You have to uncomment PB_6 and PB_7_ALT1 in the PeripheralPinsB_G431B_ESC1.c under the timer map section lines 147 and 151

add to your main:

#include "SimpleFOCDrivers.h"
#include "encoders/stm32hwencoder/STM32HWEncoder.h"

//Hardware Encoder for STM32
STM32HWEncoder encoder = STM32HWEncoder(2048, A_HALL1, A_HALL2); // TIM4

Add to your setup:

 //Hardware Encoder Pins
  encoder._pinA = PB_6;
  encoder._pinB = PB_7_ALT1;
  // initialize encoder sensor hardware
  // link the motor to the sensor

In your platformio.ini add to lib dep:

That should get you going using the hardware timer 4 for the encoder

You may also have todo a clean all and then build and upload


Oh wow, lots of progress here! Glad to hear it is now working better!

So I would say the current hypothesis is that the clicks were caused by interrupt/concurrency problems of the interrupt-based encoder? Deku has actually solved the concurrency problems in the dev branch, but the performance problems remain - interrupt processing takes away time from the main loop.

Very glad to hear the HWEncoder is working well for you, I will try to release this tonight so its easier for others to use. Thanks a lot for trying it out!

1 Like

Same happened to me (and we had a discussion on making the HW encoder work properly for this board). The HAL interrupt handling code plus all the Arduino core abstractions create way too much overhead for the interrupt-based encoder to work at high frequencies. I also had cogging above a certain speed, and the motor could not reach its max speed no matter what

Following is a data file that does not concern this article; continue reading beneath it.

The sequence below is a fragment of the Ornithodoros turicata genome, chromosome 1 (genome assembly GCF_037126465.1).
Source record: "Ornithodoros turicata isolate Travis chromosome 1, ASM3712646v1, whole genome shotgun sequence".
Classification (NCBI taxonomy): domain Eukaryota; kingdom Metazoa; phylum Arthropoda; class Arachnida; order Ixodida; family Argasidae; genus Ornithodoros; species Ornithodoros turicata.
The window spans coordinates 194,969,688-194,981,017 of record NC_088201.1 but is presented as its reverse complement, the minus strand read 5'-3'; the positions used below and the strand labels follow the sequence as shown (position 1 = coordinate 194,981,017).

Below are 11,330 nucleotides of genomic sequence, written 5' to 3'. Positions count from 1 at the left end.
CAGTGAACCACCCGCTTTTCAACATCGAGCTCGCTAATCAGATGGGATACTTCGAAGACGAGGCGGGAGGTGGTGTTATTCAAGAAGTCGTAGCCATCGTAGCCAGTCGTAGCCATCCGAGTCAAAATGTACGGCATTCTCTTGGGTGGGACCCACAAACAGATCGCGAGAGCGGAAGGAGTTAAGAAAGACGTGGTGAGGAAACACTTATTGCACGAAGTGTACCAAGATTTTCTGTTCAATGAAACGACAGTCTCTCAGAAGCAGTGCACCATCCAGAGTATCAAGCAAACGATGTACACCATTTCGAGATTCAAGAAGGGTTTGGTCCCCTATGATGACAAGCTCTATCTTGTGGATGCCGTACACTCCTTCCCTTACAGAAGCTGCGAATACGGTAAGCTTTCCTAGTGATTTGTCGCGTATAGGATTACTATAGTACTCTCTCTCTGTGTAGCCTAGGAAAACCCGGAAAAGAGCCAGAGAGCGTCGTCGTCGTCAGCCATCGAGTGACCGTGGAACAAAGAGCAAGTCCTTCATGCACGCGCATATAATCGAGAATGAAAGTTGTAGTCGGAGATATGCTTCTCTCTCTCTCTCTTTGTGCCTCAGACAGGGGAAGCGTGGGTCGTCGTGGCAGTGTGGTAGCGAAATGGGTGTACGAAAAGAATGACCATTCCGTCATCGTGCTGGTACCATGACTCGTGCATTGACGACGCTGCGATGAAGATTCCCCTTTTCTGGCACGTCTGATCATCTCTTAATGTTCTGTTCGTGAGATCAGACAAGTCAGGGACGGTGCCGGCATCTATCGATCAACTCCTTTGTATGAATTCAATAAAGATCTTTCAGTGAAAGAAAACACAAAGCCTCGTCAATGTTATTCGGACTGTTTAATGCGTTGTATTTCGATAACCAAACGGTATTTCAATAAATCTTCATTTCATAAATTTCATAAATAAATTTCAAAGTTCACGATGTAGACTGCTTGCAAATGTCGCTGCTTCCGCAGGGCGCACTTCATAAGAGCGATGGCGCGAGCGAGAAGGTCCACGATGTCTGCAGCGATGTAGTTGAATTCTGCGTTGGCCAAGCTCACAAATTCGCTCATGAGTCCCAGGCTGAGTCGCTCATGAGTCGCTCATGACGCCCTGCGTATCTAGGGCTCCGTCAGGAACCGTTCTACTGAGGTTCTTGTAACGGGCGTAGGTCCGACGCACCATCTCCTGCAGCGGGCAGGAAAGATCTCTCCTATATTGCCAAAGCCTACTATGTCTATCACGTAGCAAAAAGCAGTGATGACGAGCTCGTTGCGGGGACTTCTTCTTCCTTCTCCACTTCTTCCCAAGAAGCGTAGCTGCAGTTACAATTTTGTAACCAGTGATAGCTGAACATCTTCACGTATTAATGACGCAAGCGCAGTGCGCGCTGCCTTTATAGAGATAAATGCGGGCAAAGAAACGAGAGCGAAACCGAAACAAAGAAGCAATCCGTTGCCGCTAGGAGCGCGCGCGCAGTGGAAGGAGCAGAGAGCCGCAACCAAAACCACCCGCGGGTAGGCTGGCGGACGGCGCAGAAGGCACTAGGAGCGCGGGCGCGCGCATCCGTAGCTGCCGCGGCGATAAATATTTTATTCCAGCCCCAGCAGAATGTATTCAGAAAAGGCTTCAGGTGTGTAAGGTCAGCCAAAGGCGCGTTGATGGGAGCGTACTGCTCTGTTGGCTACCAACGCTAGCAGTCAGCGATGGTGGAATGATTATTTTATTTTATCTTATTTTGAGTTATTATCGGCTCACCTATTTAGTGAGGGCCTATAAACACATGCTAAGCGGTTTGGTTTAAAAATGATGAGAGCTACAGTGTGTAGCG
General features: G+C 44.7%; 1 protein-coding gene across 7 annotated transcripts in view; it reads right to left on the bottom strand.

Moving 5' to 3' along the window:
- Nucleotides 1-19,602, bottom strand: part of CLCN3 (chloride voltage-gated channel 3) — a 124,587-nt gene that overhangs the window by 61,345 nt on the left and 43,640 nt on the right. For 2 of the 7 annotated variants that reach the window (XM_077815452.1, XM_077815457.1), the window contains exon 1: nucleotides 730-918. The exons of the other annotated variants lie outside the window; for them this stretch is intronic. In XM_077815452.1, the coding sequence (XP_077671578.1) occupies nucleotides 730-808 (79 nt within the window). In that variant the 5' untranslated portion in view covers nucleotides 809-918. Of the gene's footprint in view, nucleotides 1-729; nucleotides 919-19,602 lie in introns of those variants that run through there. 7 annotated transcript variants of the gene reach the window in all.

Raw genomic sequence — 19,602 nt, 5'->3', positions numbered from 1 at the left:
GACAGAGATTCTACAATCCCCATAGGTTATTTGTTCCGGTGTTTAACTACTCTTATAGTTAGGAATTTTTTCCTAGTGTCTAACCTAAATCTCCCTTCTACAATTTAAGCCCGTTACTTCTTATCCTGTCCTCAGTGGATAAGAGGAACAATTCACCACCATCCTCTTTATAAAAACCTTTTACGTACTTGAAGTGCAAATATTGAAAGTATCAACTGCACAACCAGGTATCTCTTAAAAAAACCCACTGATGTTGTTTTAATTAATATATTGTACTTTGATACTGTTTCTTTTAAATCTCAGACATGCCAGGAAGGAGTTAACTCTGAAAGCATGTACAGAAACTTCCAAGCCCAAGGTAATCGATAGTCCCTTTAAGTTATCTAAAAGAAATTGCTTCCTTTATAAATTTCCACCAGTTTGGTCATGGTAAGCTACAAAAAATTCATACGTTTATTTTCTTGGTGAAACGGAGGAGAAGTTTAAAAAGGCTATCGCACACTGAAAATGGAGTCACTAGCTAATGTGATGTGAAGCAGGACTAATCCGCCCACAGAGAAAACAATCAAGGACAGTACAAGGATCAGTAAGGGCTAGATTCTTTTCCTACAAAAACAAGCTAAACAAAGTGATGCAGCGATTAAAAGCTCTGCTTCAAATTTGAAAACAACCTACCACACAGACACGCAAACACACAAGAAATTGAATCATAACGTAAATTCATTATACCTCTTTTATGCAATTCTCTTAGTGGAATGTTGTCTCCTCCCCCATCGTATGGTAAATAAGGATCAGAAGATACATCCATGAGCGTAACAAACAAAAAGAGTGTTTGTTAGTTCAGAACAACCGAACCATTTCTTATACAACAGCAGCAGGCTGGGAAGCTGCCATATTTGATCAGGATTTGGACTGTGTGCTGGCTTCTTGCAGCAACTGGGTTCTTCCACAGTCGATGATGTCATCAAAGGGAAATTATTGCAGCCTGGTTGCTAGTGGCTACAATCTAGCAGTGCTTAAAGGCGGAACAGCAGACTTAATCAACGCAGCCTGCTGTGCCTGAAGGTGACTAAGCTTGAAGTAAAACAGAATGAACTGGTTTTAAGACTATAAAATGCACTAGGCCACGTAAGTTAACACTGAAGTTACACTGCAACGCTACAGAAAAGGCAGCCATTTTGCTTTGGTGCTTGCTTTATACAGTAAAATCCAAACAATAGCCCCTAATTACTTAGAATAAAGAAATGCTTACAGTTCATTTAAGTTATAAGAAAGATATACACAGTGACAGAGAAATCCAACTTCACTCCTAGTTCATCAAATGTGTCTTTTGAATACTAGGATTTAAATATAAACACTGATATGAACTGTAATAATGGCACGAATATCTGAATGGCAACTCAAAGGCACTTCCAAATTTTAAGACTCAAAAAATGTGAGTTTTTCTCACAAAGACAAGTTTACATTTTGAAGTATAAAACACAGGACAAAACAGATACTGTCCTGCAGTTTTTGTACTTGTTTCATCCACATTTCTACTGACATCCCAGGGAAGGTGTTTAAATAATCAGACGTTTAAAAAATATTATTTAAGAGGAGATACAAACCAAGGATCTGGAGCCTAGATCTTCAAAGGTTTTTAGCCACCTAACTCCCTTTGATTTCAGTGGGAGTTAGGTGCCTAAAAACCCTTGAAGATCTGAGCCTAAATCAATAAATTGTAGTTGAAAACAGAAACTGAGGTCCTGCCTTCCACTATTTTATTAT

Unless one uses the new STM32 HW encoder in the dev branch, the speed on a G431B ESC is limited when using an ABZ encoder

Hi @runger ,
Thank you for the quick action on pushing the new version last night.
I just tried it using the B-G431B-ESC1 and AS5047P (ABI mode). For some reason the encoder is not initialized and the whole setup fails.

This is my code setup:

#include <SimpleFOC.h>
#include "SimpleFOCDrivers.h"
#include "encoders/stm32hwencoder/STM32HWEncoder.h"

BLDCMotor motor = BLDCMotor(21);
LowsideCurrentSense currentSense = LowsideCurrentSense(0.003f, -64.0f/7.0f, A_OP1_OUT, A_OP2_OUT, A_OP3_OUT);
//Encoder encoder = Encoder(A_HALL1, A_HALL2, 1000);
STM32HWEncoder encoder = STM32HWEncoder(1000, A_HALL1, A_HALL2);

float targetSpeed = 0;
//void doA(){encoder.handleA();}
//void doB(){encoder.handleB();}

Commander command = Commander(Serial);
void doMotor(char* cmd) { command.motor(&motor, cmd); }

void setup() { 
  // init magnetic sensor hardware
  // encoder._pinA = PB_6;
  // encoder._pinB = PB_7_ALT1;
//  encoder.enableInterrupts(doA, doB); 

Am I off on anything?
Thank you for all you do.